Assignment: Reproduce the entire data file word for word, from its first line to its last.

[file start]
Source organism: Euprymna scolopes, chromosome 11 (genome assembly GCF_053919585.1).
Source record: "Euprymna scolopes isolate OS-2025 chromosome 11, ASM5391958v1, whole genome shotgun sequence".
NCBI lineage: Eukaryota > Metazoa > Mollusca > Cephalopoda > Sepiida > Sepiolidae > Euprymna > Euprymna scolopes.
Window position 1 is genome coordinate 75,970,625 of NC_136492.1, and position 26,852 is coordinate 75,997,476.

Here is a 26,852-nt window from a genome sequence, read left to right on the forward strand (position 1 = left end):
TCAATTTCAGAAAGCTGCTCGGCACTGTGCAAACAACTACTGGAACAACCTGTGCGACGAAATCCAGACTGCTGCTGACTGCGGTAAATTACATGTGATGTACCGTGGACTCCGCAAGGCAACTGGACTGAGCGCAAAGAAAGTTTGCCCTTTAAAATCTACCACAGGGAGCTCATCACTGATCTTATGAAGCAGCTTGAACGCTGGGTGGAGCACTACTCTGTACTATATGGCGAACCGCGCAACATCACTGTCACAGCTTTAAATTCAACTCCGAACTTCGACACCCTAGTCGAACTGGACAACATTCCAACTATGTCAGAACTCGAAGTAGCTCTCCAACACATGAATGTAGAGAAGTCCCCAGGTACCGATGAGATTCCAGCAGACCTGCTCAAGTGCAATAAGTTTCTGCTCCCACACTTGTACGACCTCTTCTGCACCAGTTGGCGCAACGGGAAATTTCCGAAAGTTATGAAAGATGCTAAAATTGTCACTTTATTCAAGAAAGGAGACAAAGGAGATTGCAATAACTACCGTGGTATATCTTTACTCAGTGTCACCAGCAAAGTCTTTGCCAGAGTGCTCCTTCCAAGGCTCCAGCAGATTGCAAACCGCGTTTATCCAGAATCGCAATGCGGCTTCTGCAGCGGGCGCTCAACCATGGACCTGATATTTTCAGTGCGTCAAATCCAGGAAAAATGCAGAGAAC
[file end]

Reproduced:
Source organism: Euprymna scolopes, chromosome 11 (genome assembly GCF_053919585.1).
Source record: "Euprymna scolopes isolate OS-2025 chromosome 11, ASM5391958v1, whole genome shotgun sequence".
NCBI lineage: Eukaryota > Metazoa > Mollusca > Cephalopoda > Sepiida > Sepiolidae > Euprymna > Euprymna scolopes.
Window position 1 is genome coordinate 75,970,625 of NC_136492.1, and position 26,852 is coordinate 75,997,476.

Here is a 26,852-nt window from a genome sequence, read left to right on the forward strand (position 1 = left end):
TCAATTTCAGAAAGCTGCTCGGCACTGTGCAAACAACTACTGGAACAACCTGTGCGACGAAATCCAGACTGCTGCTGACTGCGGTAAATTACATGTGATGTACCGTGGACTCCGCAAGGCAACTGGACTGAGCGCAAAGAAAGTTTGCCCTTTAAAATCTACCACAGGGAGCTCATCACTGATCTTATGAAGCAGCTTGAACGCTGGGTGGAGCACTACTCTGTACTATATGGCGAACCGCGCAACATCACTGTCACAGCTTTAAATTCAACTCCGAACTTCGACACCCTAGTCGAACTGGACAACATTCCAACTATGTCAGAACTCGAAGTAGCTCTCCAACACATGAATGTAGAGAAGTCCCCAGGTACCGATGAGATTCCAGCAGACCTGCTCAAGTGCAATAAGTTTCTGCTCCCACACTTGTACGACCTCTTCTGCACCAGTTGGCGCAACGGGAAATTTCCGAAAGTTATGAAAGATGCTAAAATTGTCACTTTATTCAAGAAAGGAGACAAAGGAGATTGCAATAACTACCGTGGTATATCTTTACTCAGTGTCACCAGCAAAGTCTTTGCCAGAGTGCTCCTTCCAAGGCTCCAGCAGATTGCAAACCGCGTTTATCCAGAATCGCAATGCGGCTTCTGCAGCGGGCGCTCAACCATGGACCTGATATTTTCAGTGCGTCAAATCCAGGAAAAATGCAGAGAAC